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Here’s what we know:

Marketers are ignoring or stereotyping older consumers, who, in reality, wield enormous consumer influence: Global spending is expected to hit $15 trillion next year. Smart business leaders will position themselves to take advantage of the massive opportunities posed by an aging population. As one YouAreUNLTD reader put it: “We have spending power, attitude and numbers, so please give us our own recognition and identity.” 

In their UNLTD Live session, Aging as a Powerful Market Driver, Cass Enright, YouAreUNLTD’s managing director, digital, and Jeff Weiss, CEO, Age of Majority, tapped into this desire, discussing the myths and realities of older Canadians. 
  1. Myth: Older people have one foot in the grave, getting older is depressing.
    Reality: Consumers are happiest between the ages of 65-79. They have the time, money and desire to fully explore their strong sense of adventure. 
  2. Myth: Older people are tech-challenged and adverse. 
    Reality: People 55+ are among the leading adopters and drivers of many tech devices and services.  70 percent use search engines to find what they’re after.
  3. Myth: Older consumers aspire to be younger. 
    Reality: Older consumers are not longing to revisit their youth. People want to look and feel good, but for the age they are. They plan to age differently than previous generations and are looking for products and services to help them along the way. 
The duo outlined 8 key insights: 
  1. The way most businesses talk to aging consumers is outdated and even insulting.
  2. There is too much FOMO – Focusing on Millennials Only. 
  3. Estimates of consumer spending by demographic are grossly misaligned.
  4. Older adults spend much more than marketers think they do.  
  5. Millennials spend about half as much as marketers think they do.
  6. Older adults control between 70 and 80 percent of wealth.
  7. Only 5 to 10 percent of marketing spend is geared towards older adults.
  8. Businesses that fix the imbalance (that doesn’t mean ignoring Millennials) stand to reap the rewards.
Enright and Weiss examined how the majority of marketers speak to an aging population, pointing out that too often advertising perpetuates stereotypes that make a mockery out of getting older. In most cases, marketers don’t speak to the active aging population at all, opting instead to invest in targetting Millennials. Big mistake.
 
“The way most businesses talk to the aging consumer is not relevant anymore and it hasn’t been in a while,” says Enright. “It’s like a new continent is rising out of the sea and that’s this new demographic.”
 
There are 1.6 billion people aged 50 or older in the world. That number is expected to double over the next three decades. People are living longer in better health and with more wealth. Canada already houses a population of 9.6 million Boomers—almost one in every three residents.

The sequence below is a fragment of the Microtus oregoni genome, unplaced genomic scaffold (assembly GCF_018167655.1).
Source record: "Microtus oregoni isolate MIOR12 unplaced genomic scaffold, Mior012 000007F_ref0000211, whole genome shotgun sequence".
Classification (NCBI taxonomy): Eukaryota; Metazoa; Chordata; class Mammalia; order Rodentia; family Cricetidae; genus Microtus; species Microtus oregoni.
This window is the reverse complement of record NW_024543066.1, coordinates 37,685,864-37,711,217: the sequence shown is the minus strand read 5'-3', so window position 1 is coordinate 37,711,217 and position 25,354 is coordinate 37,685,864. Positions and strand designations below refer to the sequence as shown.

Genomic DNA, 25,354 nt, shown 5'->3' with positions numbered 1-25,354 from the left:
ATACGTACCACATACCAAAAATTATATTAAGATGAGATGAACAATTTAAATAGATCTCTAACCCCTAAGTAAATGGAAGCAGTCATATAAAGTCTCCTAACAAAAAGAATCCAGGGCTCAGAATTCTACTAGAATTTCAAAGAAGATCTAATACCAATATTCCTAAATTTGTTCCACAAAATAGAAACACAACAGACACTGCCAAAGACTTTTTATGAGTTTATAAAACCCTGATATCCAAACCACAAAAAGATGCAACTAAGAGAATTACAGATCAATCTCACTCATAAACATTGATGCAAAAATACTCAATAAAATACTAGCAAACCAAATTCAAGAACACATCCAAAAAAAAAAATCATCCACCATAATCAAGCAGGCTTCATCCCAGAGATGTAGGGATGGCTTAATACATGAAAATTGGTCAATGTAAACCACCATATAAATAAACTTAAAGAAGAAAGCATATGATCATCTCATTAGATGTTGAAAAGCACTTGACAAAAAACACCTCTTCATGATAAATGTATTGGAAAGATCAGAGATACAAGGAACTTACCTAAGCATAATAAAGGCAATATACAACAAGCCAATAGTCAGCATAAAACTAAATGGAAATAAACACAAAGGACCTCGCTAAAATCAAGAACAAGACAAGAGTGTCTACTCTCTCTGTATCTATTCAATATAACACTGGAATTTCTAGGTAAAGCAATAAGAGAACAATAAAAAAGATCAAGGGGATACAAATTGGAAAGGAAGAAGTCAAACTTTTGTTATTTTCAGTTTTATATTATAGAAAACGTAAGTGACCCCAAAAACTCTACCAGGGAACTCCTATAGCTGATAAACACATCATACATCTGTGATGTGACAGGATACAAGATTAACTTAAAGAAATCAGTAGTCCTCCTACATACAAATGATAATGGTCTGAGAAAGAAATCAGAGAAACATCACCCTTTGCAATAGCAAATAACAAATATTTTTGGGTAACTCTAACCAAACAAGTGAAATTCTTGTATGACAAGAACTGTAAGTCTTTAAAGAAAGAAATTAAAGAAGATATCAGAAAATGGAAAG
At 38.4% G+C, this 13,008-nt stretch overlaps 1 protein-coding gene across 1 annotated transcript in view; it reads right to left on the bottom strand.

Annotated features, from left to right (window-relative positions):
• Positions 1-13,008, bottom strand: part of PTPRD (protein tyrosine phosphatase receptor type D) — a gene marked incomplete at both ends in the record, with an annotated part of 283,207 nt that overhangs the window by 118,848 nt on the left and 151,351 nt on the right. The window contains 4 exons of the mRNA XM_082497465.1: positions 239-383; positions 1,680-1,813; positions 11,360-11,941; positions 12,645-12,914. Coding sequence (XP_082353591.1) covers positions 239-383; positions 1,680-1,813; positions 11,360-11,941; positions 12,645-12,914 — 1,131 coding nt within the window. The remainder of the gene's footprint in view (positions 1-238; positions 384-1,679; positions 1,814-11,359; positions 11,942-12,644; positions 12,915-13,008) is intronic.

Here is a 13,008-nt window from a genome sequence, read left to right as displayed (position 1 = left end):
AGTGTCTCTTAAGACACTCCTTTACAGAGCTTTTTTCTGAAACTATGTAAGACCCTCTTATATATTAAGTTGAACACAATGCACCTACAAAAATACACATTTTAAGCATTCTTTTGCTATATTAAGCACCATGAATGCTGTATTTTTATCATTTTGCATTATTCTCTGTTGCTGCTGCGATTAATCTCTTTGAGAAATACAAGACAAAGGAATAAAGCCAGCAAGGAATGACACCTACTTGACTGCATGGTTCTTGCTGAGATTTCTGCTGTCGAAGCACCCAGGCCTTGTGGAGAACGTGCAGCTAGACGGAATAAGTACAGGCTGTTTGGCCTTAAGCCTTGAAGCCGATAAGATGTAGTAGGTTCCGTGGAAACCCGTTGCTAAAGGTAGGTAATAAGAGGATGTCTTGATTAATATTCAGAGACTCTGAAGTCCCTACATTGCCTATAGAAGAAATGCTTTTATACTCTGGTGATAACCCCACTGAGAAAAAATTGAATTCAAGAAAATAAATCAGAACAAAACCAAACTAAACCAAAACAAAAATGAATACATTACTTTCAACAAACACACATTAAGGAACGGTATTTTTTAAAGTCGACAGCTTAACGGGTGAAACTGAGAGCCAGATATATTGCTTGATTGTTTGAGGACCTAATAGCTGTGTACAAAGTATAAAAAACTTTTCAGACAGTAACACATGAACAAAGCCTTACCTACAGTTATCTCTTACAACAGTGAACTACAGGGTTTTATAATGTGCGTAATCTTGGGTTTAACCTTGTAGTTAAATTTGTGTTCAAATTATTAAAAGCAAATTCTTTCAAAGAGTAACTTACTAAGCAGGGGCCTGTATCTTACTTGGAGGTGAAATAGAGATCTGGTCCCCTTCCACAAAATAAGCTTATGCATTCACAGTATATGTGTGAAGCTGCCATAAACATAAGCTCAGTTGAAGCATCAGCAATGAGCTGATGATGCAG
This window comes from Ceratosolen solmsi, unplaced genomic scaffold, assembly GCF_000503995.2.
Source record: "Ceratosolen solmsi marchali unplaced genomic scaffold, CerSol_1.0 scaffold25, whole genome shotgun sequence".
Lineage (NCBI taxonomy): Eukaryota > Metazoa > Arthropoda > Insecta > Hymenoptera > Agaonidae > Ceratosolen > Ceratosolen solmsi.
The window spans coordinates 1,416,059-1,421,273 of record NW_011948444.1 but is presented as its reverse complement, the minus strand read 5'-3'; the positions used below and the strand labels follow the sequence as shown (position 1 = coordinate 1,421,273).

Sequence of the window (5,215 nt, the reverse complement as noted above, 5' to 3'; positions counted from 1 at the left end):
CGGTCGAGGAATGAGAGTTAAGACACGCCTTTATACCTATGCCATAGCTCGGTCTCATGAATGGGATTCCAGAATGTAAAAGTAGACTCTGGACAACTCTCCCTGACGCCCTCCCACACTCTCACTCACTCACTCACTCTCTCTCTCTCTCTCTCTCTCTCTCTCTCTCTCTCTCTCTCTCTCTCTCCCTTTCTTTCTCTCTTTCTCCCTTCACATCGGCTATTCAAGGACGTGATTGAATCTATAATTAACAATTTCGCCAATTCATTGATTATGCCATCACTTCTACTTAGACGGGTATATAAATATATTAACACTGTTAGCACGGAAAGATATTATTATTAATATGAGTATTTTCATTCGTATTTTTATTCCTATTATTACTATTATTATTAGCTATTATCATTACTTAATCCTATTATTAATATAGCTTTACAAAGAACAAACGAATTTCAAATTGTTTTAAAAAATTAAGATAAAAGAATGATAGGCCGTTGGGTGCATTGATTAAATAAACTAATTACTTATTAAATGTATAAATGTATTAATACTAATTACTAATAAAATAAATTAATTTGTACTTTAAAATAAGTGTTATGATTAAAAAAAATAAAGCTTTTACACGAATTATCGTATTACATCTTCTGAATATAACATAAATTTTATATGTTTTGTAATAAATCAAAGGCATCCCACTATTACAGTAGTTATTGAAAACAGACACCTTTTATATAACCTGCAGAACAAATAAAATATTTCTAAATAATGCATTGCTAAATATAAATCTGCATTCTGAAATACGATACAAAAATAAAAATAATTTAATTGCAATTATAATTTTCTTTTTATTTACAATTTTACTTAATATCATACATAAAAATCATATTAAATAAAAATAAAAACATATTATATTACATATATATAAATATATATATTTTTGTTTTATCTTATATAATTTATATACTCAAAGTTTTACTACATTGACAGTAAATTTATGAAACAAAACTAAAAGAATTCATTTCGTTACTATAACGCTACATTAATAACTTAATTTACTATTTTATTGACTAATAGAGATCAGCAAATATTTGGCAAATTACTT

The duo emphasized the massive gap between what marketers think people 55+ spend and the reality. Some examples of these gaps include:
  • Food: $7 billion  
  • Automobiles: $2 billion
  • Personal care products: $1.5 billion 
  • Entertainment: $1 billion 
  • Financial services: $1 billion 
That’s a whole lot of missed opportunities to drive brand loyalty and provide innovative products and services that speak to the needs and desires of an older demographic. 
 
Enright and Weiss encourage business leaders to reposition current brands, add new products to the mix or rethink the customer experience to connect with older consumers. 
 
They emphasized ageism in advertising as a good place to start the shift. Older adults should take centre stage in the creative brief, banish outdated imagery (no more stock images of walking on the beach or looking confused when using technology) and adjust tone and language.
 
Enright highlighted YouAreUNLTD’s approach, which showcases the older demographic as vibrant engaged individuals with interests and concerns that span intimacy and sexual health, as well as nutrition, meaningful travel, elite athleticism, careers and healthy solutions to enable them to age differently than previous generations. 
 
“Content not coupons and complexity not clips,” says Enright of the best way to communicate with active agers. “This audience wants rich, deep content backed by evidence.”

UNLTD Influencers. UNLTD Possibilities. 

Connect with the new aging consumer.

Contact us today to book a meeting
Or, contact Anne Marie Wright, Partner at YouAreUNLTD directly.
In the coming days and weeks, we will be rolling out content delving into the themes and personalities discussed during UNLTD Live. Be informed, JOIN OUR NETWORK.
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